OBAMA: The notion, though, that because we're not doing town hall meetings that justifies some of the ads that have been going up, not just from your own campaign directly, John, but 527s and other organizations that make some pretty tough accusations, well, I don't mind being attacked for the next three weeks.
What the American people can't afford, though, is four more years of failed economic policies. And what they deserve over the next four weeks is that we talk about what's most pressing to them: the economic crisis.
Senator McCain's own campaign said publicly last week that, if we keep on talking about the economic crisis, we lose, so we need to change the subject.
Occasionally, McCain's attempt to recycle his talking points backfired, as when he once again insisted that Obama would "fine" Joe the Plumber if he didn't provide healthcare for the employees of the business he might someday try to buy.
MCCAIN: Now, my old buddy, Joe, Joe the plumber, is out there.... if you're out there, my friend, and you've got employees, and you've got kids, if you don't get -- adopt the health care plan that Senator Obama mandates, he's going to fine you.
MCCAIN: Now, Senator Obama, I'd like -- still like to know what that fine is going to be, and I don't think that Joe right now wants to pay a fine when he is seeing such difficult times in America's economy.
OBAMA: I just described what my plan is. And I'm happy to talk to you, Joe, too, if you're out there. Here's your fine -- zero. You won't pay a fine, because...
OBAMA: Zero, because as I said in our last debate and I'll repeat, John, I exempt small businesses from the requirement for large businesses that can afford to provide health care to their employees, but are not doing it.
This was typical McCain: interrupting, making things up, not listening — in short, being rude, arrogant, and condescending. The expression on McCain's face when Obama drove the point home — Here's your fine -- zero — was precious. There is a fine compendium of McCain's eye-rolls and grimaces on YouTube.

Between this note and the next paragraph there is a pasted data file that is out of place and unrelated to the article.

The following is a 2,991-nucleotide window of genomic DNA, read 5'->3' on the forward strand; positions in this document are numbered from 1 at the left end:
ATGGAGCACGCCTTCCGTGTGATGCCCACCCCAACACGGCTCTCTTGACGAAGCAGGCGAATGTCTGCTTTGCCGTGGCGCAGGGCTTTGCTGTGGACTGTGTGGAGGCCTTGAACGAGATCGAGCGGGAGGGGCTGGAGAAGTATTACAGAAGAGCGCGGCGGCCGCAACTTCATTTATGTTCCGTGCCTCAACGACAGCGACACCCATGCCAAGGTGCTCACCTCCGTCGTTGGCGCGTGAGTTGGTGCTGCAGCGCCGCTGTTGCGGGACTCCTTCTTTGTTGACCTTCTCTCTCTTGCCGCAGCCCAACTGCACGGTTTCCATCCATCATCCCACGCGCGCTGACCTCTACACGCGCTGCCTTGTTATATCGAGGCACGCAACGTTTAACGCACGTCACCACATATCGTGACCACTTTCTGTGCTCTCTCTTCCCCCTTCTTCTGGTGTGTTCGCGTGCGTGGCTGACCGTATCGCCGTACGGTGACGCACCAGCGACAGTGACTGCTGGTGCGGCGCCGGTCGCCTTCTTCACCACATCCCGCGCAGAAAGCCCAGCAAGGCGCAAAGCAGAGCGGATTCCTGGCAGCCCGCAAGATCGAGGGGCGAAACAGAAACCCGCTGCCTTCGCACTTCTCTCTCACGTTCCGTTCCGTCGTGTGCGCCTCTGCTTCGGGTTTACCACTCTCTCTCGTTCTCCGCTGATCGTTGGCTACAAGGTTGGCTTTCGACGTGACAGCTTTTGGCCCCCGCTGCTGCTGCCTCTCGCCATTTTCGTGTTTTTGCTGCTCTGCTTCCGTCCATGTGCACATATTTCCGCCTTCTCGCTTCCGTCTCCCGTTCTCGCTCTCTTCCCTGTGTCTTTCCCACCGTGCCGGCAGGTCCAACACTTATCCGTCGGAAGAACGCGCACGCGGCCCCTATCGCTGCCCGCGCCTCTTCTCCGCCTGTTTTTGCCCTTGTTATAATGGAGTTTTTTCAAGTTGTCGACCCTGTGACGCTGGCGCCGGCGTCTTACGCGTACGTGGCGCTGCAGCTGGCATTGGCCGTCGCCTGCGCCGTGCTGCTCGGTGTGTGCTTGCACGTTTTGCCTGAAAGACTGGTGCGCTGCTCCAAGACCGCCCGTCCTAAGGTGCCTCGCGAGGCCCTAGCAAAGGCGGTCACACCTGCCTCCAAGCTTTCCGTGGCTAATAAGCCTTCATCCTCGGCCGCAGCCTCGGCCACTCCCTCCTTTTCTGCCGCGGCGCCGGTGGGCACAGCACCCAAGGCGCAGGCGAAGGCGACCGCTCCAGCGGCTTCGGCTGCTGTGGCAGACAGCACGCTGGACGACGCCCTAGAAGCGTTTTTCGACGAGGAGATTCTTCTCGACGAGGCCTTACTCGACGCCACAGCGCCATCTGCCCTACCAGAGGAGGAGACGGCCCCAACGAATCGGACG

McCain cannot resist playing the role of the grumpy old uncle who's had just about enough of that young whippersnapper.
MCCAIN: So Senator Obama, who has never traveled south of our border, opposes the Colombia Free Trade Agreement.... Free trade with Colombia is something that's a no-brainer. But maybe you ought to travel down there and visit them and maybe you could understand it a lot better.
Astonishingly, McCain tried to defend his rallies as attended by absolute paragons of virtue:
MCCAIN:Let me just say categorically I'm proud of the people that come to our rallies.... I'm not going to stand for people saying that the people that come to my rallies are anything but the most dedicated, patriotic men and women that are in this nation and they're great citizens.
McCain also tried to invoke the two chosen bogeymen of the week, Bill Ayers and Acorn. Oh, my!
MCCAIN: Yes, real quick. Mr. Ayers, I don't care about an old washed-up terrorist....
We need to know the full extent of Senator Obama's relationship with ACORN, who is now on the verge of maybe perpetrating one of the greatest frauds in voter history in this country, maybe destroying the fabric of democracy.
For someone who doesn't "care about an old washed up terrorist" McCain and Palin surely do talk about him a lot. And as for ACORN, there's a difference between voter fraud and voter registration fraud. Voter fraud is when Mickey Mouse shows up and tries to cast a vote in Ohio. Voter registration fraud is when someone fills in Mickey Mouse's name on a registration form. The difference escapes McCain however, and if anybody is "destroying the fabric of democracy" I'd suggest the usual suspects — George W Bush and Dick Cheney — rather than a voter-registration organization that McCain himself lauded when he was the keynote speaker at an ACORN meeting.
What's amazing to me is that the McCain campaign just doesn't get it. Americans profoundly believe the country is "on the wrong track" — only 7% think the US is on the "right track." They want a change.
And right now their attention is riveted on the economy — Will they have a job? Will they have anything left in their retirement funds? Fear concentrates the mind. Meanwhile, McCain, by his own admission, is focusing on "a washed up terrorist." It just ain't a workin'.
At one time, there might have been a number of independent voters who could have favored McCain, but as McCain's attacks on Obama's character escalate and as he lurches from one position to another, his ratings go down. He objects to being called "erratic" but erratic he has been. If we are going to get out of this mess we need a calm hand on the tiller of the ship of state. We don't need someone who improvises while wearing ideological blinders.
Last updated on Sep 9, 2016